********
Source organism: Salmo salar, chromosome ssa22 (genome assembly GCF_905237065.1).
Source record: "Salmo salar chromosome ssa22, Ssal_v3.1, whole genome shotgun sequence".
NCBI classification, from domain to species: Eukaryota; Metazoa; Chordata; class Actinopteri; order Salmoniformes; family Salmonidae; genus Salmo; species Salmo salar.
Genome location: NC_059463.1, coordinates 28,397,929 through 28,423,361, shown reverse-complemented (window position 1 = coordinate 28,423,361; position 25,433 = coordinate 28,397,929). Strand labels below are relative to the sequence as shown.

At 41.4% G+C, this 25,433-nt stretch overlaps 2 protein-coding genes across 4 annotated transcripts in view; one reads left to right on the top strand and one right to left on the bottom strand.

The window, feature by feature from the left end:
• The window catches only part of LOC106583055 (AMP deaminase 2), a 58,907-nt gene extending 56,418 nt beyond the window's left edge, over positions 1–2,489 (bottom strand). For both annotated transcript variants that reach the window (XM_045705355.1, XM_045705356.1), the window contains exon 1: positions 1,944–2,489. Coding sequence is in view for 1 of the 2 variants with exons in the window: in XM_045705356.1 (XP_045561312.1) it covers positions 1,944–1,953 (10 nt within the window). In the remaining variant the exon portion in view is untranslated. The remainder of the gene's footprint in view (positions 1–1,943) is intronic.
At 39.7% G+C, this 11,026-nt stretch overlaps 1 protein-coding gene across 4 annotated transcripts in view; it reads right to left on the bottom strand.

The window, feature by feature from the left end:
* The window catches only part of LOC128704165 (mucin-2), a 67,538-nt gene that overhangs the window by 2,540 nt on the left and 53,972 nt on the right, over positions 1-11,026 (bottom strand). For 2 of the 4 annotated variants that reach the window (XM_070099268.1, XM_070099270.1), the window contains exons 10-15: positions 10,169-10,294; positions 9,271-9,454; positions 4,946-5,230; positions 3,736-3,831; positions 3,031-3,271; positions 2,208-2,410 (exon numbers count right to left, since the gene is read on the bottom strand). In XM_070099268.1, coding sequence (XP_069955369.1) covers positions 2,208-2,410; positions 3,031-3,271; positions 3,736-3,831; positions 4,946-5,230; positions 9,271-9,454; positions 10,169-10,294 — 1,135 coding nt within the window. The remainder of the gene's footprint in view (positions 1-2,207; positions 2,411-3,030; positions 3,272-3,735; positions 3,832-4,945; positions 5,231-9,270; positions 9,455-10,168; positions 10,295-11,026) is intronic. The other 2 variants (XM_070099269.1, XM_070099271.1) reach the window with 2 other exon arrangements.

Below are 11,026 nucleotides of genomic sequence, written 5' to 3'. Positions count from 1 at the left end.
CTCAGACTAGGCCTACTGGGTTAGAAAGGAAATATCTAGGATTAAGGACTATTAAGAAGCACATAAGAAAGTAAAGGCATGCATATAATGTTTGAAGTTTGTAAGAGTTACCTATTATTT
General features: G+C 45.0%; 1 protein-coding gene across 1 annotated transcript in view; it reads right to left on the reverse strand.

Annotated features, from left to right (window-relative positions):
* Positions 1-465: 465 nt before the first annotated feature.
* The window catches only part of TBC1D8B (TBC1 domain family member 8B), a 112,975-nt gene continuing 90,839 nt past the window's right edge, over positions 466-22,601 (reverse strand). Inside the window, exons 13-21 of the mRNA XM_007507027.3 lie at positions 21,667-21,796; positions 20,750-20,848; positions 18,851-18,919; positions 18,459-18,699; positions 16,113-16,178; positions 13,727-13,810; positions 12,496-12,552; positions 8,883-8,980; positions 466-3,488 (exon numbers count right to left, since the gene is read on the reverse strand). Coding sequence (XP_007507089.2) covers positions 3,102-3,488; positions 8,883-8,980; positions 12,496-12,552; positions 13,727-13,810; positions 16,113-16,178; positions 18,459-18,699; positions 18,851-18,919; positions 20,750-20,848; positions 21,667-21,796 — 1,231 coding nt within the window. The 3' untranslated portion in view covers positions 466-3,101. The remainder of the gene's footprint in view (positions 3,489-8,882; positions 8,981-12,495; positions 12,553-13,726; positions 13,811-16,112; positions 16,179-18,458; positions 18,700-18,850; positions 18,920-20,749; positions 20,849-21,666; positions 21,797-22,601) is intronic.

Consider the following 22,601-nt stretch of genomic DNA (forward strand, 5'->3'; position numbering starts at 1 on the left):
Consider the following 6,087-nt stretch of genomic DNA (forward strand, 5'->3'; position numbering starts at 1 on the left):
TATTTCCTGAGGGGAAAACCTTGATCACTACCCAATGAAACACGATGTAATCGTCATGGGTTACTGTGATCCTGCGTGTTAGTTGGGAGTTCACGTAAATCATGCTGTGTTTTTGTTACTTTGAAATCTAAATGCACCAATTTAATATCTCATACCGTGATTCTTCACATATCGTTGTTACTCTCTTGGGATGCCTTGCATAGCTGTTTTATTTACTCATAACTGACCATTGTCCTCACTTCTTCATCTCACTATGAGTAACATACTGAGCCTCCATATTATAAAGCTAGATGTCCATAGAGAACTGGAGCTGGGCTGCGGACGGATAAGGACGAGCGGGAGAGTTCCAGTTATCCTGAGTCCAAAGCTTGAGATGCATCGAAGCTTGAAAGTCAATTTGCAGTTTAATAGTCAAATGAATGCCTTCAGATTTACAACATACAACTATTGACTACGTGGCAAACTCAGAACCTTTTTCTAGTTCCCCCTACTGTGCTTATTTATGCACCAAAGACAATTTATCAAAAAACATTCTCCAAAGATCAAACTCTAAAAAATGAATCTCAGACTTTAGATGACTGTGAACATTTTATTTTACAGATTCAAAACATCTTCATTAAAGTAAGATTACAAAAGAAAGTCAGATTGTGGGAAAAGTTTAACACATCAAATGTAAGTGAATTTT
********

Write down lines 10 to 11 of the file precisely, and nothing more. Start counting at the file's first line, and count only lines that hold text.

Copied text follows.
* The window catches only part of LOC128704165 (mucin-2), a 67,538-nt gene that overhangs the window by 2,540 nt on the left and 53,972 nt on the right, over positions 1-11,026 (bottom strand). For 2 of the 4 annotated variants that reach the window (XM_070099268.1, XM_070099270.1), the window contains exons 10-15: positions 10,169-10,294; positions 9,271-9,454; positions 4,946-5,230; positions 3,736-3,831; positions 3,031-3,271; positions 2,208-2,410 (exon numbers count right to left, since the gene is read on the bottom strand). In XM_070099268.1, coding sequence (XP_069955369.1) covers positions 2,208-2,410; positions 3,031-3,271; positions 3,736-3,831; positions 4,946-5,230; positions 9,271-9,454; positions 10,169-10,294 — 1,135 coding nt within the window. The remainder of the gene's footprint in view (positions 1-2,207; positions 2,411-3,030; positions 3,272-3,735; positions 3,832-4,945; positions 5,231-9,270; positions 9,455-10,168; positions 10,295-11,026) is intronic. The other 2 variants (XM_070099269.1, XM_070099271.1) reach the window with 2 other exon arrangements.

Below are 11,026 nucleotides of genomic sequence, written 5' to 3'. Positions count from 1 at the left end.